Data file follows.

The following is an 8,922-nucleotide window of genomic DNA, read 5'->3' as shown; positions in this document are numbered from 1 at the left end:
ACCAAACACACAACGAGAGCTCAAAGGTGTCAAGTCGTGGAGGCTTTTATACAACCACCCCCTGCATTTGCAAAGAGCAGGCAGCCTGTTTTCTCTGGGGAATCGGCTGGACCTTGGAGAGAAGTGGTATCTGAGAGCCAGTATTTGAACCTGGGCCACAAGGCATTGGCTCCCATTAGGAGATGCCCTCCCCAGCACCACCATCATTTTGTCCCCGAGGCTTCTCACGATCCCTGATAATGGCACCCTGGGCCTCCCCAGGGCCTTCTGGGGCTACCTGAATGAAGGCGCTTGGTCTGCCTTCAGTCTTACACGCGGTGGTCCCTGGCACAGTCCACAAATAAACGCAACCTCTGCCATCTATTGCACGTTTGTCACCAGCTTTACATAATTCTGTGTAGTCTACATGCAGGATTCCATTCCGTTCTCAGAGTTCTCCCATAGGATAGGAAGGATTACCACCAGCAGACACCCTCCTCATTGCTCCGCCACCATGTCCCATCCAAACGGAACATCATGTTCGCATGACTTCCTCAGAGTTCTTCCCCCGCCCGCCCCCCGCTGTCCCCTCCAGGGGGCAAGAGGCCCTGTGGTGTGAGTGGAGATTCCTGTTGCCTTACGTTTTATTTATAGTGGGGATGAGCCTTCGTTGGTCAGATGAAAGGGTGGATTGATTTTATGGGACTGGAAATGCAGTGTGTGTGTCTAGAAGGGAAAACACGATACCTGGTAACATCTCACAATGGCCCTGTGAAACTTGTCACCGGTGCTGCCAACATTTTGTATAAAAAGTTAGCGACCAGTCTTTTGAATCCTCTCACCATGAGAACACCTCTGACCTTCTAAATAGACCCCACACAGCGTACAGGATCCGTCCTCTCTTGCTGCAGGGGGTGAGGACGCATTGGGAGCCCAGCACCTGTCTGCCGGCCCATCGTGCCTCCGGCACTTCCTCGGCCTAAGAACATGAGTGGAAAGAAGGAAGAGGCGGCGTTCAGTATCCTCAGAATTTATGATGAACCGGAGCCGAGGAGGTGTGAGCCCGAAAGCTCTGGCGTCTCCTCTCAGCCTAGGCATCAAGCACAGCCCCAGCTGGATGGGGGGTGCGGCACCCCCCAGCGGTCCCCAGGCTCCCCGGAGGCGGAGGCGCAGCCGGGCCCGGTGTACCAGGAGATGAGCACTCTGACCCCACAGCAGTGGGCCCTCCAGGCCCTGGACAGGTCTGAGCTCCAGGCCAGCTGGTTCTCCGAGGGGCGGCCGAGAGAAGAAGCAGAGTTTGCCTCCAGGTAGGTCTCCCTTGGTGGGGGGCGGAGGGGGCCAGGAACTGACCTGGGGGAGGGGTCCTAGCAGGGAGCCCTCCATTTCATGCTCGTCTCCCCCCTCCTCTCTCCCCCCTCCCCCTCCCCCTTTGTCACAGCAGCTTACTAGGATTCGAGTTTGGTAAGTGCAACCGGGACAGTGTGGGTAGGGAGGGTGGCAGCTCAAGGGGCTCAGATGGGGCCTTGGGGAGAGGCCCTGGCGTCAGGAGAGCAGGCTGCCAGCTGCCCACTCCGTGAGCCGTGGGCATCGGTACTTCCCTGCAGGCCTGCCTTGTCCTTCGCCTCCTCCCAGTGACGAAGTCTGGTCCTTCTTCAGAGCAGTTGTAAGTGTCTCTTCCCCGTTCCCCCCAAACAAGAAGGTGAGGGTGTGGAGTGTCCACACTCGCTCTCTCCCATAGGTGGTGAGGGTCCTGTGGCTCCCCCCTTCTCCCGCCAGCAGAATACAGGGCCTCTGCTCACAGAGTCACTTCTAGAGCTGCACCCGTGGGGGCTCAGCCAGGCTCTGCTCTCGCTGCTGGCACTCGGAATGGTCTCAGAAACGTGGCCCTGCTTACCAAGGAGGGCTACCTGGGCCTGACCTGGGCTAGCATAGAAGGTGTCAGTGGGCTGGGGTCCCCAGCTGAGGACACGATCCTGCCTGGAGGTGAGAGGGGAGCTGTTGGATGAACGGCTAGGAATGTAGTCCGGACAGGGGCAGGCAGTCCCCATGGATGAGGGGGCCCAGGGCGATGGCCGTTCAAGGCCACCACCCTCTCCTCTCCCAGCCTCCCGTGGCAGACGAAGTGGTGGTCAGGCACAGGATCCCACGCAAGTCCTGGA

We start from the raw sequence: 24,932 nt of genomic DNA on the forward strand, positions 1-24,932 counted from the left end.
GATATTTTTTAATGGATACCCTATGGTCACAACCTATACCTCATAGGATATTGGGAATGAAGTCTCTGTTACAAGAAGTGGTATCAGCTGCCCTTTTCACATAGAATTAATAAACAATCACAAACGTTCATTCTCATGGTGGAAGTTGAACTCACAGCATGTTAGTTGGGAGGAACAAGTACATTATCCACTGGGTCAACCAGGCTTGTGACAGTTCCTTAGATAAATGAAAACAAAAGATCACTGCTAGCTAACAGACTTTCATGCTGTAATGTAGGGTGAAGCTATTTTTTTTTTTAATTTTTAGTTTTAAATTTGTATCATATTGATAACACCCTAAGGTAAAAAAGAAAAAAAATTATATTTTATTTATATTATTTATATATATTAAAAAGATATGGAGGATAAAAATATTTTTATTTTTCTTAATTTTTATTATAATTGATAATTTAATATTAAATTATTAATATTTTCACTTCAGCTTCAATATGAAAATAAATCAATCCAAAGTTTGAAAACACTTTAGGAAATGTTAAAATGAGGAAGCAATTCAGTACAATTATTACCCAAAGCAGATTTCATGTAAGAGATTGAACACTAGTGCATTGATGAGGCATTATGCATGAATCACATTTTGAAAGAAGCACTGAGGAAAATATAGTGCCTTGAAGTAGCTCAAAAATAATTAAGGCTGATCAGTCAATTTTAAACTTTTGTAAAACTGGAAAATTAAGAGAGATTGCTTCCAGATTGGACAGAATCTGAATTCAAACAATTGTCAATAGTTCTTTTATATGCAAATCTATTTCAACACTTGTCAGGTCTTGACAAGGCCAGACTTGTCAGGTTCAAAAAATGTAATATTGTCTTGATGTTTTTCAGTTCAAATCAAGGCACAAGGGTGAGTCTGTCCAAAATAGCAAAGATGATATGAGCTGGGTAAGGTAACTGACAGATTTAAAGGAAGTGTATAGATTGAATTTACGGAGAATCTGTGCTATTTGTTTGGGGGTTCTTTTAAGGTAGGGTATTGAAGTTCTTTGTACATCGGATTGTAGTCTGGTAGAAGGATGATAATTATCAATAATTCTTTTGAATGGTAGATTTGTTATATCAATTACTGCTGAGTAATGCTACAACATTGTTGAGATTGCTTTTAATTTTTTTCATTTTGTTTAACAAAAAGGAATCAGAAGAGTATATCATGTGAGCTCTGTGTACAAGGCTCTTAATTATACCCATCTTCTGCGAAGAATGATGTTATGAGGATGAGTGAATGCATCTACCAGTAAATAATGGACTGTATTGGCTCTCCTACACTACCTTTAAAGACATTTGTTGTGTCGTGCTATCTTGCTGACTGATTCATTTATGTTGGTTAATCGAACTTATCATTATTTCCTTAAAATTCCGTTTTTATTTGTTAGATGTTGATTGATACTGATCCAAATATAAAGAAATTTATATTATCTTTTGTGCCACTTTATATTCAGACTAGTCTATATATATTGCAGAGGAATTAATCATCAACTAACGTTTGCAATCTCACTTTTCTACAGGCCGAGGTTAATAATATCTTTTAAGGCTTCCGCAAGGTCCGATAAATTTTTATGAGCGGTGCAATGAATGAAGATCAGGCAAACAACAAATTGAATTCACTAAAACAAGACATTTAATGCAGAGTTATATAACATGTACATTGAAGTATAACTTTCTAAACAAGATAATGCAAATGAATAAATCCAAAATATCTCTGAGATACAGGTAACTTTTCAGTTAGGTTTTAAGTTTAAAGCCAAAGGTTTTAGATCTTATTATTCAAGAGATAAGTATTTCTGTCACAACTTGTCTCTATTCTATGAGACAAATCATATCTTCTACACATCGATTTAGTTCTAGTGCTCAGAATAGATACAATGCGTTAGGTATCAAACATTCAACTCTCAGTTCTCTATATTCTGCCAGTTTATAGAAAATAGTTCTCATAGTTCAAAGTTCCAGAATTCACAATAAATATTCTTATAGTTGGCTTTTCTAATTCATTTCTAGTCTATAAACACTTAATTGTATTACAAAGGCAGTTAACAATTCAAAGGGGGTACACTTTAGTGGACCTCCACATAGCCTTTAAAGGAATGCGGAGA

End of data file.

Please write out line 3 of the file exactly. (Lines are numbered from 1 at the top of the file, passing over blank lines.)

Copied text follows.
We start from the raw sequence: 24,932 nt of genomic DNA on the forward strand, positions 1-24,932 counted from the left end.